Online grocery sales, which stood at $58.36 billion in 2019, will reach $89.22 billion in 2020, forecasts eMarketer Inc., a New York City-based research firm. That’s a 53% increase. The prediction comes as many states re-institute store capacity limits and urge individuals to leave their homes only as necessary.
“Amid the pandemic, millions of U.S. consumers have dipped their toes into online grocery shopping for the first time,” the eMarketer note says. “Meanwhile, those who made a few online purchases here and there pre-pandemic began to rely on these services even more.”
Online grocery sales will continue to grow through 2023, when it is predicted to reach $129.72 billion, according to eMarketer.
In addition to grocers adding e-commerce to their own sites, many, such as Aldi, are teaming with third-party delivery providers and enabling online EBT acceptance along with traditional credit and debit cards.
Online grocery sales, while typically lagging, really started to pick up around mid-2019, before the pandemic set in. At that point, the proportion of U.S. consumers who had bought groceries online in the prior 12 months jumped to 36.8% from 23.1% in the year leading up to mid-2018, according to survey results released Tuesday by New York City-based Coresight Research. The pandemic sped up that adoption.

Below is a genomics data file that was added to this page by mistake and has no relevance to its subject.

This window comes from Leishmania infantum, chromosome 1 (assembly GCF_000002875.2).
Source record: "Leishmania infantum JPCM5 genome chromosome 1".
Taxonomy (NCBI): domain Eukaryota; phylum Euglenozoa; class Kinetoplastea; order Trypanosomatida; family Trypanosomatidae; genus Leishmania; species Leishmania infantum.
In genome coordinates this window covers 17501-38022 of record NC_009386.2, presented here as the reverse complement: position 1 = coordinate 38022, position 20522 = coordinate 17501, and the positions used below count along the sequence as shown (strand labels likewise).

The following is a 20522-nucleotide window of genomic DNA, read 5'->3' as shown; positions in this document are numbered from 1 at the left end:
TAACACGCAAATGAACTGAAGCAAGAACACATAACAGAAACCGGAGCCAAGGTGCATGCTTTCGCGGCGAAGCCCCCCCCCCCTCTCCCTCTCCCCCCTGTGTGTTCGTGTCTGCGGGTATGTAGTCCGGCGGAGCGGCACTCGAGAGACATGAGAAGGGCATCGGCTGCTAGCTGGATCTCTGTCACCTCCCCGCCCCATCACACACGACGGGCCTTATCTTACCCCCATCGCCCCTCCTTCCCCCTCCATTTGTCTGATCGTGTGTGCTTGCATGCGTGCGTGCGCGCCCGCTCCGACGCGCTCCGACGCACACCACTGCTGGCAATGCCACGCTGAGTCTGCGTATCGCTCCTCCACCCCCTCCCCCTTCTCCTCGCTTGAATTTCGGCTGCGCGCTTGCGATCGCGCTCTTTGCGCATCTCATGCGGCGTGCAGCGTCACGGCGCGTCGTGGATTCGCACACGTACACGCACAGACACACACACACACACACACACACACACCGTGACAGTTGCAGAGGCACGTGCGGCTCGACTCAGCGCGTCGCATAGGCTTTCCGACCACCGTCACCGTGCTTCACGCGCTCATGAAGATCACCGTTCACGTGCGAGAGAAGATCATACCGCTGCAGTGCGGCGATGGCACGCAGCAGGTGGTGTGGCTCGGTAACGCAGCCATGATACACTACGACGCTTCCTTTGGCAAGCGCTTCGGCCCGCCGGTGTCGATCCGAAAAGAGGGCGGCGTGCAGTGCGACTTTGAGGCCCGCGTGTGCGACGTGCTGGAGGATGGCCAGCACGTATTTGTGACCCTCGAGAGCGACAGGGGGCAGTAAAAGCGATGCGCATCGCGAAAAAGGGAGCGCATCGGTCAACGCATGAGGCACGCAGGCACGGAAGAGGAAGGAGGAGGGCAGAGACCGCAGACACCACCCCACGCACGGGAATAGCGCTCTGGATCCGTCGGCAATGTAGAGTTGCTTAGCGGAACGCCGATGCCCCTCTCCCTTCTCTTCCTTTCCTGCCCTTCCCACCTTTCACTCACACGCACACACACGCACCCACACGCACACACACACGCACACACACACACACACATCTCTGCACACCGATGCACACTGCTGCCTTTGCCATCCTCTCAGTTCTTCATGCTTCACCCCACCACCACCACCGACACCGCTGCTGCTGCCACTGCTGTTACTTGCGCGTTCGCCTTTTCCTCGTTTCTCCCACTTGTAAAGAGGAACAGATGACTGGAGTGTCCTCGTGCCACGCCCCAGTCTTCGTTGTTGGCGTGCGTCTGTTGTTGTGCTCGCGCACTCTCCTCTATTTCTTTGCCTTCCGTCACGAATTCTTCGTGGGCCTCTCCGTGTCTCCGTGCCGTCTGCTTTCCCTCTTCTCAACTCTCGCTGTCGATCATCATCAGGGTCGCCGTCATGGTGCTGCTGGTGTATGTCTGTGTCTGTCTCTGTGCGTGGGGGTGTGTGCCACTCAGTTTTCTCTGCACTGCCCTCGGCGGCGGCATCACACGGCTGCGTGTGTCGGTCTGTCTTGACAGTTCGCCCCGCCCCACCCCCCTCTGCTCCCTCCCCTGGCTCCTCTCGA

With increased sales comes a larger number of users. EMarketer forecasts 131 million digital grocery buyers in the United States in 2020, a 41.9% increase from 2019. “And we don’t expect this habit to go away any time soon. In fact, the number of digital grocery buyers will continue experiencing steady growth through the end of our forecasting period in 2023, reaching 147.4 million,” eMarketer says.